HIV Profile: Alison Gertz
By Justin B. Terry-Smith
March 25, 2011
Justin will regularly profile someone famous or well known who has either been infected with or affected by HIV/AIDS. This is his choice for March.
On February 27, 1966, Alison Gertz was born to a prominent family in New York. When she was 16 she had her first sexual encounter. She was infected with HIV. At the age of 22 after being sick and spending several weeks in the hospital, doctors couldn't understand what was wrong with her. At this time HIV/AIDS was known as a Gay or Intravenous drug users disease, so she was not tested, at least at first. Her doctor then tested her for HIV and the test came up positive. This young beautiful woman who came from a prominent New York family was diagnosed with HIV. It was shocking and she became one of the first women known to be infected with the HIV virus and also to be public about her HIV status.
When Gertz found out that she was positive she began to speak to young people about protecting themselves against the HIV virus; she became an HIV activist. During Gertz's time as an activist, she was voted Woman of the Year by Esquire magazine, received the Secretary's Award for Excellence in Public Service from the United States Department of Health and Human Services, and a film based on her life starring Molly Ringwald was released called Something to Live For: The Alison Gertz Story; or another title was Fatal Love.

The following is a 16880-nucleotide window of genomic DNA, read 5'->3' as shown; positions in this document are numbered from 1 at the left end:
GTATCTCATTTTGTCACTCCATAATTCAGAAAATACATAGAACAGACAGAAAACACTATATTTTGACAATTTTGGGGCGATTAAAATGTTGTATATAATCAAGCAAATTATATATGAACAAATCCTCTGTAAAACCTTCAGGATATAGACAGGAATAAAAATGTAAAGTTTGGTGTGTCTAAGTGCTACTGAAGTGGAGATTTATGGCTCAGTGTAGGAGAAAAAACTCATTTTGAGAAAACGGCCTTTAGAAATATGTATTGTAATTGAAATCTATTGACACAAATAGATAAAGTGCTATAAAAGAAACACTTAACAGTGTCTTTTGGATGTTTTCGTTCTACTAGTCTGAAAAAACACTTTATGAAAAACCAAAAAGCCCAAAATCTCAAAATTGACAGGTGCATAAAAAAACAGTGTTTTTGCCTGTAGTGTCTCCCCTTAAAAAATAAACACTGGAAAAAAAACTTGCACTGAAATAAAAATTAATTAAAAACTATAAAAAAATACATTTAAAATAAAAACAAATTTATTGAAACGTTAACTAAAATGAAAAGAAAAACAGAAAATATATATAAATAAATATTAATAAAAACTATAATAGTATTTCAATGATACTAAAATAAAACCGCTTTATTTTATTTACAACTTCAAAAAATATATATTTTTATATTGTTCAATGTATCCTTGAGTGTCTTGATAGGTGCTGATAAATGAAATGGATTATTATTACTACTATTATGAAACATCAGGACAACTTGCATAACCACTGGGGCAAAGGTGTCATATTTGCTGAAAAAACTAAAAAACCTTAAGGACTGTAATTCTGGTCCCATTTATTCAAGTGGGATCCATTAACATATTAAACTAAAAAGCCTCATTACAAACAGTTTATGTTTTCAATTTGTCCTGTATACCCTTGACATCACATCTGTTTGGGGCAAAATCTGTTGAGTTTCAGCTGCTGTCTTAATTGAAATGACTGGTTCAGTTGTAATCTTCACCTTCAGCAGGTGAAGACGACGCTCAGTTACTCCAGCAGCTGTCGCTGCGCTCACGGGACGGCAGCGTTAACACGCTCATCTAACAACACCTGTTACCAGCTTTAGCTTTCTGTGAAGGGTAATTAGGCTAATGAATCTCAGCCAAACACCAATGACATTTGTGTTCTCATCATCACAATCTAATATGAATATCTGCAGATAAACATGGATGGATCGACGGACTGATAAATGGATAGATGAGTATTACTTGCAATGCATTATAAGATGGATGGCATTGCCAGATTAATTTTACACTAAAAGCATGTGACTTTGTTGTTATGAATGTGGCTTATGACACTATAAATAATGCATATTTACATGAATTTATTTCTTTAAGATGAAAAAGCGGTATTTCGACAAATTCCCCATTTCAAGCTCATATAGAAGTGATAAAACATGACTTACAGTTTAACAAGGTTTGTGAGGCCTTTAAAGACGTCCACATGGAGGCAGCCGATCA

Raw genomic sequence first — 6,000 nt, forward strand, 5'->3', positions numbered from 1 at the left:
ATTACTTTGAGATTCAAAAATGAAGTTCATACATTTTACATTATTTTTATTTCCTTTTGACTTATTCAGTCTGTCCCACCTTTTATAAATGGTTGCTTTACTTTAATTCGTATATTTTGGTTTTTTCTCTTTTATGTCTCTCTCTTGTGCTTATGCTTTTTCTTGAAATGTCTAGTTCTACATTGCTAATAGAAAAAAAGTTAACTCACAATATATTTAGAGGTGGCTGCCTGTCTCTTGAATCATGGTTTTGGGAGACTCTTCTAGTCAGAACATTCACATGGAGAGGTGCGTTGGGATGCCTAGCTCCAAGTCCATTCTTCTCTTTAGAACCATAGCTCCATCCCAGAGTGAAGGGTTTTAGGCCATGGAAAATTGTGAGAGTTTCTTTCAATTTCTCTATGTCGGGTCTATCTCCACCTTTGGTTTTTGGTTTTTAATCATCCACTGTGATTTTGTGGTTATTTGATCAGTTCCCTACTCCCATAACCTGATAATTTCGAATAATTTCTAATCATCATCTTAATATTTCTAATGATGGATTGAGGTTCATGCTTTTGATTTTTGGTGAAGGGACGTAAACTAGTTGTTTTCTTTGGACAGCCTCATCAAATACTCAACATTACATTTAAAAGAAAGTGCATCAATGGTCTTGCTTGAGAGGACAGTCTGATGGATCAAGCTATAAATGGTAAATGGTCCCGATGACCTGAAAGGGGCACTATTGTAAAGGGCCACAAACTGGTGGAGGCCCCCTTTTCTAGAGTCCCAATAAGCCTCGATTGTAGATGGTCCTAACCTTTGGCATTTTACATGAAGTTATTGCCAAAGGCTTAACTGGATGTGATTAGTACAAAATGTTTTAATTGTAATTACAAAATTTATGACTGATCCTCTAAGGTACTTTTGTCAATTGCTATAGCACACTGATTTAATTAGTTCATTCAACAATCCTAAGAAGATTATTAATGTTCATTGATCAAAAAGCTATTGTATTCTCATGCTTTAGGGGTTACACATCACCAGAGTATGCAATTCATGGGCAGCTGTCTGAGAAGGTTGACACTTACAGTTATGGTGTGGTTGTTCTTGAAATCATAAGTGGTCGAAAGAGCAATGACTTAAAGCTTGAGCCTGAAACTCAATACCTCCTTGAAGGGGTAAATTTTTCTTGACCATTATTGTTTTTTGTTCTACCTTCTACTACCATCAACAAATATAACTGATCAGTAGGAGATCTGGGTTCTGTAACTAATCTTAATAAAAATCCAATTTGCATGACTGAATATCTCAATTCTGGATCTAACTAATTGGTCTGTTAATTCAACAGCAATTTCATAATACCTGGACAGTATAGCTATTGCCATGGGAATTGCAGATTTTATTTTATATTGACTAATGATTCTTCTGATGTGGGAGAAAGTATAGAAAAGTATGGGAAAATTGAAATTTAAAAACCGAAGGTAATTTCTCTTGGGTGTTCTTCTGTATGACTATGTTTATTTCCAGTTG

In the song "Life Support" from the rock opera Rent, members of a support group in the beginning of the song say their names. Jonathan Larson used the names of his HIV-positive friends as the characters in this song. At the beginning of the song, one character who refers to herself as "Ali" was named after Gertz.
Sadly Gertz died from AIDS complications on August 8, 1992; she was only 26 years old.
Justin's HIV Journal
Justin B. Terry-Smith
Justin B. Terry-Smith may be one of the most public African Americans living with HIV: He has his own blog and Web site, and he's even on YouTube. And who can blame him? Only 30, he already has an incredible story to tell. Justin admits he used to live "a very dangerous life," but since his diagnosis three years ago, the former heavy drinker and drug user has turned his life around.
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